Garden poppy flowers. Harris published, in 1715, an elaborate

Midsummer daisy already flowers in “ Treatise upon the Modes, or a Farewell

some meadows. to French Kicks," 8vo.; and on the particular recommendation of John, Duke of this day.

Scarlet lychnis sometimes flowers about Argyle, the reverend reprobater of French fashions was made bishop of Landaff

. This clergyman endeavoured to dissuade his countrymen from applying to foreigners

June 12. in matters of dress, because we have “ a right, and power, and yenius,” to supply Farewell Aruna !-- Still,” in Fancy's ear, ourselves. The French tailors, he ob

As in the evening wind, thy murmers swell,

Th' enthusiast of the lyre, who wander'd here, served, invented new modes of dress, and

Seems yet to strike his visionary shell, dedicated them to great men, as authors

Of power to call forth Pity's tenderest tear, do books; as was the case with the roque

Or wake wild Frenzy from her hideous cell! laure cloak, which at that time displaced

Charlotte Smith..! the surtout; and which was called the

On the 12th of June, 1759, died, in roquelaure from being dedicated to the Duke of Roquelaure, whose cloak and

his thirty-seventh year, William Collins, title spread by this means throughout

one of the most unhappy of our most France and Britain. Dr. Harris says, the gifted poets. coat was not the invention of the French,

A contributor to memorials of Collins but its present modifications and adjuncts,

says his father was a hatter at Chichester, the pockets and pocket flaps, as well as

“ He lived in a genteel style, and I think

filled the office of mayor more than once; the magnitude of the plaits, which differ from time to time in number, but always his death left his affairs rather embar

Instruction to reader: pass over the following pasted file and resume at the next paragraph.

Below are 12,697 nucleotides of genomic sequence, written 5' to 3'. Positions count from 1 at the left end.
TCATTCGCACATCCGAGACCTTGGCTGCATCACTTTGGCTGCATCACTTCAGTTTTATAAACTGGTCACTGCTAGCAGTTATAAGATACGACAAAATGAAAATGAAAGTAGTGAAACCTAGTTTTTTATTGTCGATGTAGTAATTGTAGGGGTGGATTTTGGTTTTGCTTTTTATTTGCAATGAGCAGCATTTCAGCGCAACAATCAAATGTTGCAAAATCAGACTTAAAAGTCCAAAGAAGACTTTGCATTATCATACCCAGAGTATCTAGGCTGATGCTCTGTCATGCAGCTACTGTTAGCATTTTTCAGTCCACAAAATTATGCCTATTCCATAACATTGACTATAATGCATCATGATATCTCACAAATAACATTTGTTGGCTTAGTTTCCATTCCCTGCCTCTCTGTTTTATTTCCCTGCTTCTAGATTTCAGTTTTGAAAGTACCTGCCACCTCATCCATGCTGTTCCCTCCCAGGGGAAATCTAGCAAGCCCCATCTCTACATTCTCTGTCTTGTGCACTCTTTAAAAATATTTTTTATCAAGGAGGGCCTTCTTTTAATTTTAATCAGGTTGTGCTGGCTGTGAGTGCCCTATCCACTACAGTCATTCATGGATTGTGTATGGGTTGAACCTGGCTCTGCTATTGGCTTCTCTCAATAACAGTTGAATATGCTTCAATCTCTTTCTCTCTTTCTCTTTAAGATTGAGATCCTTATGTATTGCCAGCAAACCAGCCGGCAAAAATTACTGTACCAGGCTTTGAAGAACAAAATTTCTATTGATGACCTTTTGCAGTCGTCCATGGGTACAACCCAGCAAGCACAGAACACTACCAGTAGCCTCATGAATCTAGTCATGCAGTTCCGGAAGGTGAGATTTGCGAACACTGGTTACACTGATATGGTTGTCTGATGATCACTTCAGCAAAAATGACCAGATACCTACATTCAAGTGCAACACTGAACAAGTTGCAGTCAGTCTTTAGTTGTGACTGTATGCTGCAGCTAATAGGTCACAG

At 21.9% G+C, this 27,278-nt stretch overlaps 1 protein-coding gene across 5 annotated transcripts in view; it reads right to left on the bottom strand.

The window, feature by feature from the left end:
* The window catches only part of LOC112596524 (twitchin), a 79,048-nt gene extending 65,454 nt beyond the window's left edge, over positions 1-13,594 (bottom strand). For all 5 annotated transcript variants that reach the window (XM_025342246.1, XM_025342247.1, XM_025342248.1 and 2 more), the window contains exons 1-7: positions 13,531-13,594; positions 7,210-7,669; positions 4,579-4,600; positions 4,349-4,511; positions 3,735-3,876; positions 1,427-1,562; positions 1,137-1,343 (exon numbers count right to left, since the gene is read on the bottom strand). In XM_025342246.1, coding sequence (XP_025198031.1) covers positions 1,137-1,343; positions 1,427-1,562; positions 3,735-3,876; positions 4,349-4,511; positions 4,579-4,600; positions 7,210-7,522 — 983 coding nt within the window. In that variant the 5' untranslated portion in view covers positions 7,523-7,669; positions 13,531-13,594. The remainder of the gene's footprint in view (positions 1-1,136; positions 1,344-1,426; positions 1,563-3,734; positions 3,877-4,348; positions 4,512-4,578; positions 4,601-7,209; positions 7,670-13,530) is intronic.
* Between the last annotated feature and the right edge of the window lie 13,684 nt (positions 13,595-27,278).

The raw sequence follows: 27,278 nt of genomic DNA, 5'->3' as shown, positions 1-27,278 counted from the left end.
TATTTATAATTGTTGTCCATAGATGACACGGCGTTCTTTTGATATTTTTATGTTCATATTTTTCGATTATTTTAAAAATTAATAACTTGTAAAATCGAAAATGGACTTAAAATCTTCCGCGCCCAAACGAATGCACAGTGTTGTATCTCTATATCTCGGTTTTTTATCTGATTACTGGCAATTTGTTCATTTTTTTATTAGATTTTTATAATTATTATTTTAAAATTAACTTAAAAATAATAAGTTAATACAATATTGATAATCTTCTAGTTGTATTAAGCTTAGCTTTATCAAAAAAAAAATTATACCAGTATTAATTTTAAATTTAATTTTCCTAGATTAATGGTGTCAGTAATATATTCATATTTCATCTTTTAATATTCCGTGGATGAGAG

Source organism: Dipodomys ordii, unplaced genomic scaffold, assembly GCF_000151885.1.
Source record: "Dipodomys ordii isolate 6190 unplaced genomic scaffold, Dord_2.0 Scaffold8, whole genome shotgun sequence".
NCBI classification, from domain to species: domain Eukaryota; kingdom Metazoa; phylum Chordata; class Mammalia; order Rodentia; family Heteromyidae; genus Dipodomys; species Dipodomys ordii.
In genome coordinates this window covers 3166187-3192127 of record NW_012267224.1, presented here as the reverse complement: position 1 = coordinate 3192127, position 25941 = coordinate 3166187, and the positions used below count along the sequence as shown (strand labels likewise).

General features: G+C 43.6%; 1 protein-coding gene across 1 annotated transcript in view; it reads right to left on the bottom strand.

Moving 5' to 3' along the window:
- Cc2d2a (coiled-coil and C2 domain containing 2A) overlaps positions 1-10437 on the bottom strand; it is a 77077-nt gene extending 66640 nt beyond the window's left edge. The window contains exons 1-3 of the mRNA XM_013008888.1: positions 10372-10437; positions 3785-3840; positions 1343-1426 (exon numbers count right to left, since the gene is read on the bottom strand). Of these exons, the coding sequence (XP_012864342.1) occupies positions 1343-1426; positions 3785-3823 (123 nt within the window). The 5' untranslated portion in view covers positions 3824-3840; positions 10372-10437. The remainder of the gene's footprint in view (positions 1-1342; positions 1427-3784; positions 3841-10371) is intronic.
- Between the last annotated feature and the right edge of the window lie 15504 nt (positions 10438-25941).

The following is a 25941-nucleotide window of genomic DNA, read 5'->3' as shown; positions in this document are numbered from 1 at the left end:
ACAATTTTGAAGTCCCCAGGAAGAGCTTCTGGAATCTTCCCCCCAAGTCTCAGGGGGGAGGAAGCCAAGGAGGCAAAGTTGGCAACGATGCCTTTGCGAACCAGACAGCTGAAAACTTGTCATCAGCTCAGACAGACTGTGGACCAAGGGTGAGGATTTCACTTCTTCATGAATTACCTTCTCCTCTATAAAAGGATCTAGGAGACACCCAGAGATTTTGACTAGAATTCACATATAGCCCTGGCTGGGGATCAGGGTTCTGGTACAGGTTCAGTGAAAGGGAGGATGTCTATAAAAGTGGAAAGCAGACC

he was pompous in his manners, but at agree in the mystical efficacy of an un

rassed. equal number, were entirely derived from

Colonel Martyn, his wife's broFrance.

ther, greatly assisted his family; and Yet the ladies reduced their shapes, as

supported Mr. William Collins at the if to represent insects, which seem to

university, where he stood for a fellowhave the two ends held together only by lost, and which was his reason for quitting

ship, whichi, to his great mortification, he a slender union. The consequence of this partial excision of the body was de.

that place; at least, that was his pretext.

But he had other reasons. He was in formity and ill health. In vain did the Venus de Medicis prove that there is a

arrears to his bookseller, his tailor, and due proportion observed by nature : in

other tradesmen ; but, I believe, a desire vain was it allowed that amongst un

to partake of the gaiety and dissipation of clothed Africans a crooked woman was

London was his principal motive. Coas great a rarity as a straight European regiment; and Mr. Payne, a near rela.

lonel Martyn was at this time with his of Marshal Saxe, infested us with that tion, had the management of the Collins's stiffened case which injured and destroyed affairs, and had, likewise, a commission the fine natural symmetry of the female

to supply the Collins's with small sums form. The reproach of the poet was little understood, and as little regarded